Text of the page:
From August 2008-2009, I participated in The Japan Exchange and Teaching Programme, a program run by the Japanese government that recruits people worldwide to teach English and promote international exchange in Japanese public schools. I lived in a small Japanese village for a full year and taught in four different local schools with students ranging from kindergarten to eighth grade. I was responsible for creating and teaching all lessons at the kindergarten and elementary levels, and for designing and implementing language learning materials and games at the middle school level.
Because Japan’s educational system is skewed toward preparing students for exams, English language classes are typically rather dry, with an emphasis on memorizing vocabulary and grammar rules and reciting of prefabricated skits and dialogues. Not much emphasis is placed on creating and using functional language in novel situations, so I tried to design most activities or lesson units around that goal, with the secondary aim of introducing different aspects of American culture.
- The Mummy Classroom: Around Halloween, some of my elementary classes had just finished a unit on parts of the body. Because Japan does not generally celebrate Halloween, I decided to combine review of body parts with a chance to create a Halloween costume. First, I told them about the holiday customs, and then gave them a chance to wrap each other up like mummies. The children worked in teams for the costuming, having to request in English for their teammates to wrap up different parts of their body. Once they were at least partially mummified, they could come up to me to “trick-or-treat” for some candy, followed by short conversation in English.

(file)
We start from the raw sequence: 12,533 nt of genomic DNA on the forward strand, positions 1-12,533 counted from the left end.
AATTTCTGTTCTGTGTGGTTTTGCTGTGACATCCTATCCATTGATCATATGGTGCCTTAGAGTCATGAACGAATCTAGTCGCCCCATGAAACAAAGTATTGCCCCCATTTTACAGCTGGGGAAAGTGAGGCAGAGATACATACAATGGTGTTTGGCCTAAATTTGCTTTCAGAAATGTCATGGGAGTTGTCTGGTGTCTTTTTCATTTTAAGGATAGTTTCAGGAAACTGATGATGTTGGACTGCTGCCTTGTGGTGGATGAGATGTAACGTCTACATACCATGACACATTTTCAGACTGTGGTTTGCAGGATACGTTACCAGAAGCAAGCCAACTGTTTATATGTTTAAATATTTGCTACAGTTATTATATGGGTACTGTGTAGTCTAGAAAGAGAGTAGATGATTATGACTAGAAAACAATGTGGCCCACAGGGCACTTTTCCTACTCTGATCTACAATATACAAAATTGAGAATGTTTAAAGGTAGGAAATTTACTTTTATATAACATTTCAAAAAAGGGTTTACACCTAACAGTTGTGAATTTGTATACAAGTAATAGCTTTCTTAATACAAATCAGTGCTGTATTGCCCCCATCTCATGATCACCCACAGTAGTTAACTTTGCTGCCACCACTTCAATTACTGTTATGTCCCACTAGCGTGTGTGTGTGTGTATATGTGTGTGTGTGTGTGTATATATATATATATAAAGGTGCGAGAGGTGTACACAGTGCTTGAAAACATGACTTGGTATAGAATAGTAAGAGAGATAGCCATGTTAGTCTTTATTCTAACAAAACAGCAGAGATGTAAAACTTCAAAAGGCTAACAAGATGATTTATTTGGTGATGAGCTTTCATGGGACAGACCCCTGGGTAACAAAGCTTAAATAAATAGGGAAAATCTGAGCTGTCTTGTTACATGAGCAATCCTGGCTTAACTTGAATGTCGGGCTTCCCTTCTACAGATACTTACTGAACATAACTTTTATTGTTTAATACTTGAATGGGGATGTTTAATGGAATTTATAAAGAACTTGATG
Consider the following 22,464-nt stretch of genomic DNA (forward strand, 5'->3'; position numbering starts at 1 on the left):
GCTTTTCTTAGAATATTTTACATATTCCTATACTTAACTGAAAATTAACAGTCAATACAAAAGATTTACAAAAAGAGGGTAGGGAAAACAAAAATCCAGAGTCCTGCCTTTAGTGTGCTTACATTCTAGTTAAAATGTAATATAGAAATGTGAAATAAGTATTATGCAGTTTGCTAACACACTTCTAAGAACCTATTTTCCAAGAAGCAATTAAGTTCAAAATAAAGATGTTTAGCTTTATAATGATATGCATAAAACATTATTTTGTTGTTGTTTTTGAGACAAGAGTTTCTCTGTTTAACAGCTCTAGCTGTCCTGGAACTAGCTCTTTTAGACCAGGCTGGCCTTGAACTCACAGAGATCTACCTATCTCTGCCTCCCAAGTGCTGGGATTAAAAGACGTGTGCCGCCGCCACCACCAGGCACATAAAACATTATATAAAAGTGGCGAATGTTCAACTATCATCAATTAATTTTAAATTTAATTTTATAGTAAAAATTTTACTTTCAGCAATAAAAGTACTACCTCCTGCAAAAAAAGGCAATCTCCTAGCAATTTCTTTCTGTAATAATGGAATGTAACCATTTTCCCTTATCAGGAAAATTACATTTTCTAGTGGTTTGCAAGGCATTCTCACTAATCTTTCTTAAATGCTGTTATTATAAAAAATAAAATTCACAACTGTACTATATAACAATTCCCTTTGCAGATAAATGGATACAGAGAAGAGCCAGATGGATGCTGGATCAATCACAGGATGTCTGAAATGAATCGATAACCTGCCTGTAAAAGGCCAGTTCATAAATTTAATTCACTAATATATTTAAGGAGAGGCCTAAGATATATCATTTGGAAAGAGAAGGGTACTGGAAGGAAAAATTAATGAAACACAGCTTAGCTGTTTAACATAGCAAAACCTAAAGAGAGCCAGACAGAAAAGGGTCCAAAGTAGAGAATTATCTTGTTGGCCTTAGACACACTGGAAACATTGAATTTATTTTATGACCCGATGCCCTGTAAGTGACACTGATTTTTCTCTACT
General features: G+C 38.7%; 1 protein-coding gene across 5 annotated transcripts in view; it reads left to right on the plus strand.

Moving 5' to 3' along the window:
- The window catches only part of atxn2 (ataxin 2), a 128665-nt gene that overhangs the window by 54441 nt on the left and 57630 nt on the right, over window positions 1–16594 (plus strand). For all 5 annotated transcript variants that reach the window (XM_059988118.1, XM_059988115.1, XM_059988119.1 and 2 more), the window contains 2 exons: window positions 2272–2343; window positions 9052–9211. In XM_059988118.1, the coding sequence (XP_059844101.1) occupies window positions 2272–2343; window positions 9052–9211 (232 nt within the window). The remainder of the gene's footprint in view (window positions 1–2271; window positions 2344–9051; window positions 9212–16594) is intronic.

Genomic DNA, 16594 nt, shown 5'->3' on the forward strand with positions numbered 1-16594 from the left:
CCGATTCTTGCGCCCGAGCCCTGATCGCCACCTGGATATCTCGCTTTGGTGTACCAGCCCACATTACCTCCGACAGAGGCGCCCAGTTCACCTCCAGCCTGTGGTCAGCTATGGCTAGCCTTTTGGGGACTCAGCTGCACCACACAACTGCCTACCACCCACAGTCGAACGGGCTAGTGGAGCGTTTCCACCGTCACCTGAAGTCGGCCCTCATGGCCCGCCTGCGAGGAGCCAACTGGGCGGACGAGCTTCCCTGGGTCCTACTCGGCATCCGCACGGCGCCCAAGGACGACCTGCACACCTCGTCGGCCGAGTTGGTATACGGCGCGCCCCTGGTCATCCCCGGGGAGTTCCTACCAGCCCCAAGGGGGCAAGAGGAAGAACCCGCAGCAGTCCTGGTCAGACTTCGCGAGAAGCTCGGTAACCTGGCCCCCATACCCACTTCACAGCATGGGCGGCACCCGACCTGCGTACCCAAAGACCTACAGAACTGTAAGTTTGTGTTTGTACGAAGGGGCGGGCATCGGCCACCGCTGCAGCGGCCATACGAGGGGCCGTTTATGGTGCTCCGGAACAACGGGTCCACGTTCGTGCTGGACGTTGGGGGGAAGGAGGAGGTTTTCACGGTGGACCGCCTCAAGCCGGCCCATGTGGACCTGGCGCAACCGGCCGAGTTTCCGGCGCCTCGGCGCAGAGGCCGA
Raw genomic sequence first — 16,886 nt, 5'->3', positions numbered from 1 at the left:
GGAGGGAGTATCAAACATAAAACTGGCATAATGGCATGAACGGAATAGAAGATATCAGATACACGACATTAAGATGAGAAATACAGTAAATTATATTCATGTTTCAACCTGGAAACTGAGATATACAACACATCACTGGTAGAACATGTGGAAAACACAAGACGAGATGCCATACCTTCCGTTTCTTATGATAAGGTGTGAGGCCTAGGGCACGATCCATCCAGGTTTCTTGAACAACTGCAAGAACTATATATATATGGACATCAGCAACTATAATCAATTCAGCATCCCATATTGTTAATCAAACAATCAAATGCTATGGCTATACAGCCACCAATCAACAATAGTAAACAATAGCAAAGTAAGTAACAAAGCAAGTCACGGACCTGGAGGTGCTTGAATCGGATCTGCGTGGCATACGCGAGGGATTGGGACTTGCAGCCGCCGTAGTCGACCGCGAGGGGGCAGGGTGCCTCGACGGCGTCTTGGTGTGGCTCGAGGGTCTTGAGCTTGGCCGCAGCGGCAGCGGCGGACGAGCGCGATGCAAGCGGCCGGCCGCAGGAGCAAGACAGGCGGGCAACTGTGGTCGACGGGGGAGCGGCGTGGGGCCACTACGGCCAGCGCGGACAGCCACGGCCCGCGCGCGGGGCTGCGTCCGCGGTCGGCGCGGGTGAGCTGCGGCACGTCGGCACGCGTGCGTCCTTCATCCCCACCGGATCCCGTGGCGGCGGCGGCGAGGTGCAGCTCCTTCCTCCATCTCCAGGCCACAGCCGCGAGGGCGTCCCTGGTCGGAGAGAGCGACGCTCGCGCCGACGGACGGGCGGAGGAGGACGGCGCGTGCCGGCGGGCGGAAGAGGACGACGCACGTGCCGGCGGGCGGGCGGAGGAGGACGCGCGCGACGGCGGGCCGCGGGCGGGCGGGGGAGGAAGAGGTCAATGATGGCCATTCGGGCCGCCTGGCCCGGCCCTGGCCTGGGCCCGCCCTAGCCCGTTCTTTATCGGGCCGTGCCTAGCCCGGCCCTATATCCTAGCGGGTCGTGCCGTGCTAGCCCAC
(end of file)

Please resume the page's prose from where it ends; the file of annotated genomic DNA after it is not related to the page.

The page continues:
- Christmas Cards: To practice some of the conventions of English letter writing, middle school students composed Christmas cards in late December. Through making a card for the recipient of their choice, they were able to explore some of the stylistic differences between written and spoken English, as well as practice typical letter structure. During these card-making sessions, we also explored international differences between Christmas traditions.
- Making Comics: At the end of the school year, the eighth graders had finished taking their high school entrance exams. As a kind of reward, I wanted to plan a unit that would be entertaining and relaxed, while still giving students the opportunity to practice functional English. I decided to do a short unit on humor and comics in particular. We talked about Japanese and American humor styles and differences between the two nations’ comics. Near the end of the unit, I brought in several comic strips from newspapers and the Internet, edited so that all word bubbles were blank. I had the students develop their own dialogue to fit the blank comics, and they were able to share their completed comics with friends and classmates.
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